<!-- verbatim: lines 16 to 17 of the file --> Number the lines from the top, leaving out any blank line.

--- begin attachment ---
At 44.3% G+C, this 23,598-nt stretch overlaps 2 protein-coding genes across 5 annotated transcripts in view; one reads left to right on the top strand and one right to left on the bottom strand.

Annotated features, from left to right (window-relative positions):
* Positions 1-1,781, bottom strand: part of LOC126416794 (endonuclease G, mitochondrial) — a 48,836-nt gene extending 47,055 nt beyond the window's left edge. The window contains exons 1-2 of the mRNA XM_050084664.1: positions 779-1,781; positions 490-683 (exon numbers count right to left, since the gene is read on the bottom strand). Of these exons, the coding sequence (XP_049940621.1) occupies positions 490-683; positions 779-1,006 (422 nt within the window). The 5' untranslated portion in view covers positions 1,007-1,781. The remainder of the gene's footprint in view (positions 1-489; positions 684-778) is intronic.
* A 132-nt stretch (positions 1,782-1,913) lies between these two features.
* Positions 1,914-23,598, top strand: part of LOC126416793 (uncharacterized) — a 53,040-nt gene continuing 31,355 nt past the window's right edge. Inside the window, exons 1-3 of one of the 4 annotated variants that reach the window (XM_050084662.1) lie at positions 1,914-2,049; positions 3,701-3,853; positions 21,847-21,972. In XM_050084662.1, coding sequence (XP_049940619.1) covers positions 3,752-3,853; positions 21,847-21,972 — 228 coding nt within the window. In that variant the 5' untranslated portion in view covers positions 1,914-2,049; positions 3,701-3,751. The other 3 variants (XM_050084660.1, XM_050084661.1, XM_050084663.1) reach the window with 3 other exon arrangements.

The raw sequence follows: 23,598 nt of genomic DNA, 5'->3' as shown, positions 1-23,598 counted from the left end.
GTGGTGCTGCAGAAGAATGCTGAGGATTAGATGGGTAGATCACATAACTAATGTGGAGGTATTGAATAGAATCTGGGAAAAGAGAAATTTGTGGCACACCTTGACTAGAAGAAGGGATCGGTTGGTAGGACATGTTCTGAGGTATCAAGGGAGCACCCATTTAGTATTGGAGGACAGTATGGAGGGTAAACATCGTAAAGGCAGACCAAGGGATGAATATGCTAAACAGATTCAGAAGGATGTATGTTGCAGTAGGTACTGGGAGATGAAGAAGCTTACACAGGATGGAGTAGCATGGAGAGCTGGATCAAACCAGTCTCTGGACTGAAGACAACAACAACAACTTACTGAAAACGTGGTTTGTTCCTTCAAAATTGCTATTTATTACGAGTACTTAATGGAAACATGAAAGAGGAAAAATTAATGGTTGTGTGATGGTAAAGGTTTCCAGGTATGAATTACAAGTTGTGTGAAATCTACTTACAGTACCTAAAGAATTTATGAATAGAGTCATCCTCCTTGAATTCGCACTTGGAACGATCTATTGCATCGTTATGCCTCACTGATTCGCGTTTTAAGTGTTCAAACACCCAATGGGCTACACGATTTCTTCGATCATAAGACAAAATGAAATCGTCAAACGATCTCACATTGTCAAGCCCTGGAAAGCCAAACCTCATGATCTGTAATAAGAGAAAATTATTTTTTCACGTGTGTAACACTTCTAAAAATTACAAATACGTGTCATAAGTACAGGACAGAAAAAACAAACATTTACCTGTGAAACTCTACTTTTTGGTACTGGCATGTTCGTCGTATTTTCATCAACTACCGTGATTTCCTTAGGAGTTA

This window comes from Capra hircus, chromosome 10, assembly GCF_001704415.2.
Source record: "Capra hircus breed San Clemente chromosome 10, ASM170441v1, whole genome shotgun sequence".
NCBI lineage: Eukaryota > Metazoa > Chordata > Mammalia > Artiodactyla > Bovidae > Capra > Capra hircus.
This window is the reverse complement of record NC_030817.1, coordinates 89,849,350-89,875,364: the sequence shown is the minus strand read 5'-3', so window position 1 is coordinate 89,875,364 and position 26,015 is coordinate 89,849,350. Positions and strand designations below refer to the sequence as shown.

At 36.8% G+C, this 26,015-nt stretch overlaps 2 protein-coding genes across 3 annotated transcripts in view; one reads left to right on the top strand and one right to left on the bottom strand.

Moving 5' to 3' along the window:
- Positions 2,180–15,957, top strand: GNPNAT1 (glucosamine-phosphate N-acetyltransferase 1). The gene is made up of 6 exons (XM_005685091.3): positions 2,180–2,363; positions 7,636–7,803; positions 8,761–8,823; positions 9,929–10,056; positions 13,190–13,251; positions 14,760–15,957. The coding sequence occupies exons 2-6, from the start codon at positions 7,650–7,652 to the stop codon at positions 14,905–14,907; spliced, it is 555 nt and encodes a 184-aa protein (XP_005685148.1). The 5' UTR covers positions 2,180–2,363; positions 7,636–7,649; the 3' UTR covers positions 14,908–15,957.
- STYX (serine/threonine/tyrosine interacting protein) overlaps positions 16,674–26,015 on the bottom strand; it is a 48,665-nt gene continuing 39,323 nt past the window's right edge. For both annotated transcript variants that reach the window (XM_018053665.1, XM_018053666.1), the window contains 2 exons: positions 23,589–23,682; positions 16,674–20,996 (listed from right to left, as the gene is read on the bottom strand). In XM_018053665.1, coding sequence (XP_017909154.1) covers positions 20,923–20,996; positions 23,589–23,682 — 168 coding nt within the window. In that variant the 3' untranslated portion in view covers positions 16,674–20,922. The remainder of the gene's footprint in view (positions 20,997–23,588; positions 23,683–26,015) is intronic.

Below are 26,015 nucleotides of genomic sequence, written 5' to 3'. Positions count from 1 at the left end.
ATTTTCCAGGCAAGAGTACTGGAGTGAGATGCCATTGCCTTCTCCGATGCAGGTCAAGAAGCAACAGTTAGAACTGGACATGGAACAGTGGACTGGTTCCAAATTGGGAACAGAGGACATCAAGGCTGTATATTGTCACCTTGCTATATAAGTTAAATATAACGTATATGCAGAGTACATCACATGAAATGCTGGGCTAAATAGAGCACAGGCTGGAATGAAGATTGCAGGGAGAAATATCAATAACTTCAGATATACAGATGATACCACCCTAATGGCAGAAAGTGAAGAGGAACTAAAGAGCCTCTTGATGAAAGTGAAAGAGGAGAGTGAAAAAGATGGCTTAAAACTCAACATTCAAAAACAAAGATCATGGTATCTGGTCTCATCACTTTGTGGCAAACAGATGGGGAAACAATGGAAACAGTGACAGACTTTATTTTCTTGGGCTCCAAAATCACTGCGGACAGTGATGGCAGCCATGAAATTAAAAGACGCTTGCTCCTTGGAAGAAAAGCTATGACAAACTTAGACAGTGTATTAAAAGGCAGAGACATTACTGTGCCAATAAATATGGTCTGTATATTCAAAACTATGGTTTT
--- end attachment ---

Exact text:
Below are 26,015 nucleotides of genomic sequence, written 5' to 3'. Positions count from 1 at the left end.
ATTTTCCAGGCAAGAGTACTGGAGTGAGATGCCATTGCCTTCTCCGATGCAGGTCAAGAAGCAACAGTTAGAACTGGACATGGAACAGTGGACTGGTTCCAAATTGGGAACAGAGGACATCAAGGCTGTATATTGTCACCTTGCTATATAAGTTAAATATAACGTATATGCAGAGTACATCACATGAAATGCTGGGCTAAATAGAGCACAGGCTGGAATGAAGATTGCAGGGAGAAATATCAATAACTTCAGATATACAGATGATACCACCCTAATGGCAGAAAGTGAAGAGGAACTAAAGAGCCTCTTGATGAAAGTGAAAGAGGAGAGTGAAAAAGATGGCTTAAAACTCAACATTCAAAAACAAAGATCATGGTATCTGGTCTCATCACTTTGTGGCAAACAGATGGGGAAACAATGGAAACAGTGACAGACTTTATTTTCTTGGGCTCCAAAATCACTGCGGACAGTGATGGCAGCCATGAAATTAAAAGACGCTTGCTCCTTGGAAGAAAAGCTATGACAAACTTAGACAGTGTATTAAAAGGCAGAGACATTACTGTGCCAATAAATATGGTCTGTATATTCAAAACTATGGTTTT